Submitted January 12, 1894. Decided March 5, 1894.
The privileges and immunities of citizens of the United States, protected by the Fourteenth Amendment, are privileges and immunities arising out of the nature and essential character of the Federal government, and granted or secured by the Constitution. Due process of law, and the equal protection of the laws are secured if the laws operate on all alike, and do not subject the individual to an arbitrary exercise of the powers of government. An ex post facto law is one which imposes a punishment for an act which was not punishable at the time it was committed; or an additional punishment to that then prescribed; or changes the rules of evidence by which less or different testimony is sufficient to convict than was then required; or, in short, in relation to the offence or its consequences, alters the situation of a party to his disadvantage. The prescribing of different modes of procedure, and the abolition of courts and creation of new ones, leaving untouched all the substantial protections with which the existing law surrounds the person accused of crime are not considered within the constitutional prohibition. To give this court jurisdiction over a judgment of the highest court of a State, the title, right, privilege, or immunity relied on must be specially set up or claimed at the proper time and in the proper way, and the decision must be against it; whereas, in this case, the question was not suggested until after judgment, and after an application for rehearing had been overruled, and only then in the form of a motion to transfer the cause.
Mr. R.F. Walker, Attorney General of the State of Missouri, for the motion.
Mr. E.M. Hewlett and Mr. Walter M. Farmer opposing.
MOTION to dismiss. Under the constitution of Missouri, in force at the time of the commission of the homicide to which this case relates, the judicial power of that State was vested in a Supreme Court and other inferior courts as therein mentioned, the Supreme Court consisting of five judges, any three of whom constituted a quorum. Constitution of Missouri, 1875, Art. VI.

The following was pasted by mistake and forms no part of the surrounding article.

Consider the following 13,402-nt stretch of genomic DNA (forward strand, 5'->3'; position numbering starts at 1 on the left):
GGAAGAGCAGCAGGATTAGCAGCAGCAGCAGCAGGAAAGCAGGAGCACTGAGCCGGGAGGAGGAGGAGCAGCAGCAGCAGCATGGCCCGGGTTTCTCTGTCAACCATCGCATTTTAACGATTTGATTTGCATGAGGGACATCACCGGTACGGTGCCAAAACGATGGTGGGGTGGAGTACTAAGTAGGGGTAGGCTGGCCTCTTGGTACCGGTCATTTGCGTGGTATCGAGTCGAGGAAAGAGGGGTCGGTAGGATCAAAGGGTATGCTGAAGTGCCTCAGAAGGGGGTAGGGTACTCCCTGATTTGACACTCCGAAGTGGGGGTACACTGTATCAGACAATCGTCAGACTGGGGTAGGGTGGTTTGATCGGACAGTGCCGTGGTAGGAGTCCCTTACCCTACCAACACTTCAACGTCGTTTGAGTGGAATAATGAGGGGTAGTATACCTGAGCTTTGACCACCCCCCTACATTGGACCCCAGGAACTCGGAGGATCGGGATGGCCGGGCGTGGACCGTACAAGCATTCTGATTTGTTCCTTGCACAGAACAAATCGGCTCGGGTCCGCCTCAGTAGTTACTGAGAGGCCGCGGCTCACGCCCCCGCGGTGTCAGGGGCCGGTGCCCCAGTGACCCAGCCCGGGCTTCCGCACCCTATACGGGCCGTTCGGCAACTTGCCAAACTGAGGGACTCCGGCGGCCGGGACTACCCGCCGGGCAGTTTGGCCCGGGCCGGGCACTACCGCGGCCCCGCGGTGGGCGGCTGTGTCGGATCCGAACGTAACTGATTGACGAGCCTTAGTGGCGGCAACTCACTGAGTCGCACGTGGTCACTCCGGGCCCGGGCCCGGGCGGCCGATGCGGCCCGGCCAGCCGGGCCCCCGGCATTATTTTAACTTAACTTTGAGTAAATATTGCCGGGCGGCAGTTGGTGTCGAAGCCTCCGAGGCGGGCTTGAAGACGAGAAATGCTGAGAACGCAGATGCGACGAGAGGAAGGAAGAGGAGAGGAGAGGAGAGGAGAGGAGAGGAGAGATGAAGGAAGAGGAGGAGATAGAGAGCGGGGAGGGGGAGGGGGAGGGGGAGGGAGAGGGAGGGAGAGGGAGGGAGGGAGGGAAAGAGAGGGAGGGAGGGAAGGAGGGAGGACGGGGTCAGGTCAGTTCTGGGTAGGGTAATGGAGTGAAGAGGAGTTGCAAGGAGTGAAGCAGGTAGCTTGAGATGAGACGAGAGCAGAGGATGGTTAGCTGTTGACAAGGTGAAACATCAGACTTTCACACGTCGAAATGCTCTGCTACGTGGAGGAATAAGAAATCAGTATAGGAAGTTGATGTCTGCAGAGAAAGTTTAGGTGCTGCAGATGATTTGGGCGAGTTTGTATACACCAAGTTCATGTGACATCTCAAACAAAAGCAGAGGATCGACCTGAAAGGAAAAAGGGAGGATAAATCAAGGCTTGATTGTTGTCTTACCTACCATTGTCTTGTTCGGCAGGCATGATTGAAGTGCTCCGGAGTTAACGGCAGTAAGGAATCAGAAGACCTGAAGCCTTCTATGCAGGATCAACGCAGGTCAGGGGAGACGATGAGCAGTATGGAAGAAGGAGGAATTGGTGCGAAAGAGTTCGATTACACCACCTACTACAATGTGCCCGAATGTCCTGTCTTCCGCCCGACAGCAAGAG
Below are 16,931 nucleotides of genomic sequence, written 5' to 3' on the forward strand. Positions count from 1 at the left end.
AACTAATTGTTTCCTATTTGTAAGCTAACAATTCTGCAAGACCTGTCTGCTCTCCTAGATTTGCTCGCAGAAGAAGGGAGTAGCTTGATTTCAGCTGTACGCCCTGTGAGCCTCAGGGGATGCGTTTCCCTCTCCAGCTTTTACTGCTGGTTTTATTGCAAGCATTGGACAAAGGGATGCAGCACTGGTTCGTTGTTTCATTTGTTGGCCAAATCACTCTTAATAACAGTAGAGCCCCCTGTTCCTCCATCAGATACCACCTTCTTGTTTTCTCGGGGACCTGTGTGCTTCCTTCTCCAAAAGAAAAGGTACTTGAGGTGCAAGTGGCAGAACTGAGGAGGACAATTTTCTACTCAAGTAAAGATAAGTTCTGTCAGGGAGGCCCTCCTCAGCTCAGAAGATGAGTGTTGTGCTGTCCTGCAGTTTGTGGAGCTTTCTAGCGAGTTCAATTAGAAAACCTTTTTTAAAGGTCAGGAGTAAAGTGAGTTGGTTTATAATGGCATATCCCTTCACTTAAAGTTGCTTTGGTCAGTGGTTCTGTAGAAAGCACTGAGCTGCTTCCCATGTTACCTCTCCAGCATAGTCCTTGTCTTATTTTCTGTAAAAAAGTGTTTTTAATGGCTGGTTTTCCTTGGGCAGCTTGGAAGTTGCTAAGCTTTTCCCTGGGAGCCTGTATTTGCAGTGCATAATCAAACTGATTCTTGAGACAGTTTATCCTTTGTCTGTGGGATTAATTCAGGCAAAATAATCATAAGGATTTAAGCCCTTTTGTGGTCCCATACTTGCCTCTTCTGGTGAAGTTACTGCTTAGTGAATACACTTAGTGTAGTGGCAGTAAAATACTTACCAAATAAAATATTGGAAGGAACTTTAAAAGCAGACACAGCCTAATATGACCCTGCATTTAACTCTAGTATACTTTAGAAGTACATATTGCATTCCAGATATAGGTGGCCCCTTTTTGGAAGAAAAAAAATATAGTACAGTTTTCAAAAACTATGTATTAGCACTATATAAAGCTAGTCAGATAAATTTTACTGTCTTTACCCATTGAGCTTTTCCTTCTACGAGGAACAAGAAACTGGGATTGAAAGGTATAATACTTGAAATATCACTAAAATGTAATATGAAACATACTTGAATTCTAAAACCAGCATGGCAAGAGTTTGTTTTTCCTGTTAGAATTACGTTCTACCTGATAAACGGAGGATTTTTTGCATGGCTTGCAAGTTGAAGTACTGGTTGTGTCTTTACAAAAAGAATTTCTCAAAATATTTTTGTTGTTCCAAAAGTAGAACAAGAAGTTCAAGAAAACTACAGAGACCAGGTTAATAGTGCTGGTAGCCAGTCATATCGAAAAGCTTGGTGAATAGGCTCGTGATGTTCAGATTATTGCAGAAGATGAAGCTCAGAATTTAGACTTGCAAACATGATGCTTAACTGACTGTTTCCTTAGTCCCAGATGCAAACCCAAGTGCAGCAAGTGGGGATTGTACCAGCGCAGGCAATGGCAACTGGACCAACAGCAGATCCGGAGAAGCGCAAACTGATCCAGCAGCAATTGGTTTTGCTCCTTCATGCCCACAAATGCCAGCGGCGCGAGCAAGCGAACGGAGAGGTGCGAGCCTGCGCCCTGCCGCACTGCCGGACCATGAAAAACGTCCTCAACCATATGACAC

In 1889 the general assembly of Missouri passed a concurrent resolution submitting to the qualified voters of the State an amendment to the constitution, concerning the judicial department, to be voted upon at the general election to be held on the Tuesday next following the first Monday in November, A.D. 1890, which vote was had accordingly, and the amendment ratified and adopted. This amendment provided among other things as follows:
"SECTION 1. The Supreme Court shall consist of seven judges, and, after the first Monday in January, 1891, shall be divided into two divisions, as follows: One division to consist of four judges of the court and to be known as division number one; the other to consist of the remaining judges and to be known as division number two. The divisions shall sit separately for the hearing and disposition of causes and matters pertaining thereto, and shall have concurrent jurisdiction of all matters and causes in the Supreme Court, except that division number two shall have exclusive cognizance of all criminal cases pending in said court: Provided, That a cause therein may be transferred to the court as provided in section four of this amendment. The division of business of which said divisions have concurrent jurisdiction shall be made as the Supreme Court may determine. A majority of the judges of a division shall constitute a quorum thereof, and all orders, judgments, and decrees of either division, as to causes and matters pending before it, shall have the force and effect of those of the court."
"SEC. 4. When the judges of a division are equally divided in opinion in a cause, or when a judge of a division dissents from the opinion therein, or when a Federal question is involved, the cause, on the application of the losing party, shall be transferred to the court for its decision; or when a division in which a cause is pending shall so order, the cause shall be transferred to the court for its decision." Laws Missouri, 1889, 322.
All provisions of the constitution of the State and all laws thereof, not consistent with the amendment, were declared rescinded upon its adoption.
In accordance with the amendment, the Supreme Court became thereafter composed of seven members, (two being added as provided,) divided into divisions one and two.